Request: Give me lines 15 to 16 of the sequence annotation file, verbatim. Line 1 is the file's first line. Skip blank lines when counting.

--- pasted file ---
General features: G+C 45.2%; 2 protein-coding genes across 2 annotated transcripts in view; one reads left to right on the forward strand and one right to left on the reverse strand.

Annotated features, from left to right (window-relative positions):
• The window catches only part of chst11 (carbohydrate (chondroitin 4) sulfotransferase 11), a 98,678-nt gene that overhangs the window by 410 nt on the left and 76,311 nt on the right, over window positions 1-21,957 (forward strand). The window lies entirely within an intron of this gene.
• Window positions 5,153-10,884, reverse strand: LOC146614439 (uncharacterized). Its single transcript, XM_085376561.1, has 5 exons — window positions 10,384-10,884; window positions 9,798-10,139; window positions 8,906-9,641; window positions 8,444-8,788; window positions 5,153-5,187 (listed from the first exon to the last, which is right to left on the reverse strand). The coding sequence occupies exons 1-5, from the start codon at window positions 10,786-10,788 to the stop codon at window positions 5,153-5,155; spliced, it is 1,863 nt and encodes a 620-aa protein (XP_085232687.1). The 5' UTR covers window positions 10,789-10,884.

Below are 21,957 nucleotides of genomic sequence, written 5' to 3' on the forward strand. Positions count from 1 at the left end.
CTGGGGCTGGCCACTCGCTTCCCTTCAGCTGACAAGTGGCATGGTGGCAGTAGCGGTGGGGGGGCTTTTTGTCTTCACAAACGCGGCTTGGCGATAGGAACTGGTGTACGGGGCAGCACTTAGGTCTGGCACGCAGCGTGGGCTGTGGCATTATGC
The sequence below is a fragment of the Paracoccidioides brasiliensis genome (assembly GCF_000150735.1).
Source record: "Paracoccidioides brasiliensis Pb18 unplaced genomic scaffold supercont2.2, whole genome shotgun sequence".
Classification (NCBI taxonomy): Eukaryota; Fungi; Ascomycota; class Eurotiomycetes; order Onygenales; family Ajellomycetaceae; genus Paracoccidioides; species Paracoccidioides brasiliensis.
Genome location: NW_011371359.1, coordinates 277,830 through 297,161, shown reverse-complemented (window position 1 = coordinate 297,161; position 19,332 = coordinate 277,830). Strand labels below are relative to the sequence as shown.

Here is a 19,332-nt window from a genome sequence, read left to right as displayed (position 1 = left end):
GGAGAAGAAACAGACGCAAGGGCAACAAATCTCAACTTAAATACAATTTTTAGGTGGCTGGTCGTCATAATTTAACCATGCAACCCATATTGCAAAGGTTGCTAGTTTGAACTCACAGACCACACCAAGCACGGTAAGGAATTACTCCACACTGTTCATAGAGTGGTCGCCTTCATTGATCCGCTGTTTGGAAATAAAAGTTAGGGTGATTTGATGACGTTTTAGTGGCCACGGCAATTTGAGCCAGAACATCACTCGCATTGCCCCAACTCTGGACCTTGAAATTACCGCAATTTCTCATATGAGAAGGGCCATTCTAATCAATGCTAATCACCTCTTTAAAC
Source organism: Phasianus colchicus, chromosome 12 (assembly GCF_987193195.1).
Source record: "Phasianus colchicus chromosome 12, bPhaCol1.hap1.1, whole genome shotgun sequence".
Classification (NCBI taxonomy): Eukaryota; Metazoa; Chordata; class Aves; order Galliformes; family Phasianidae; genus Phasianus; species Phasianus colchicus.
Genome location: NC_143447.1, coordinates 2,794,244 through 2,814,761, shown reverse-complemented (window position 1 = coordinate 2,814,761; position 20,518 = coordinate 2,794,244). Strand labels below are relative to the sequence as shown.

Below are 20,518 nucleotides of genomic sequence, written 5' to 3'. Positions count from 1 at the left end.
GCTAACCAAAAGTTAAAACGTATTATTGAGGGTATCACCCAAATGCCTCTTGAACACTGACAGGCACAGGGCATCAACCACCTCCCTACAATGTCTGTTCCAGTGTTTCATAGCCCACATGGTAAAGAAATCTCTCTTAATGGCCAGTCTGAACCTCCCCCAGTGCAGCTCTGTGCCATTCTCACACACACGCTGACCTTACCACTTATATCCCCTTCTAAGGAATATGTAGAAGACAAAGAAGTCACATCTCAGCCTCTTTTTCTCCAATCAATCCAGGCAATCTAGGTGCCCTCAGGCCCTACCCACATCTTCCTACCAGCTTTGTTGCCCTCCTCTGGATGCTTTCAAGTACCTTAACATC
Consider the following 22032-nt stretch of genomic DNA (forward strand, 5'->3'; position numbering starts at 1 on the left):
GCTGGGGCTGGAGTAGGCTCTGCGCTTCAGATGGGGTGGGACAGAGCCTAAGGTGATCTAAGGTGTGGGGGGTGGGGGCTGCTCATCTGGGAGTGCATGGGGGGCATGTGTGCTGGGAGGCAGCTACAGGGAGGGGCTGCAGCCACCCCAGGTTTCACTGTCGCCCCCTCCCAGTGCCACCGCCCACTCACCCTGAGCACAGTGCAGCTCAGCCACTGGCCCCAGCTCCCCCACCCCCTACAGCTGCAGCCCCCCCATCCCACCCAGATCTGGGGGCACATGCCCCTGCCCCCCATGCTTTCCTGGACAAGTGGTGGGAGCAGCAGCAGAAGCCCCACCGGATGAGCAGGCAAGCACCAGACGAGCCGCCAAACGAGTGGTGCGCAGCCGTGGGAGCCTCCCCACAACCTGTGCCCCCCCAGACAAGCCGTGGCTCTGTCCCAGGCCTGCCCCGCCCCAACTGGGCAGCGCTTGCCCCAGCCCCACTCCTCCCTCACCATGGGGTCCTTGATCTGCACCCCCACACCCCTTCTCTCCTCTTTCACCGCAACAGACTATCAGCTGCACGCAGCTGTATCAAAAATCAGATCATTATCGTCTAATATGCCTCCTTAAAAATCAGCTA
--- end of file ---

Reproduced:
Classification (NCBI taxonomy): Eukaryota; Metazoa; Chordata; class Aves; order Galliformes; family Phasianidae; genus Phasianus; species Phasianus colchicus.
Genome location: NC_143447.1, coordinates 2,794,244 through 2,814,761, shown reverse-complemented (window position 1 = coordinate 2,814,761; position 20,518 = coordinate 2,794,244). Strand labels below are relative to the sequence as shown.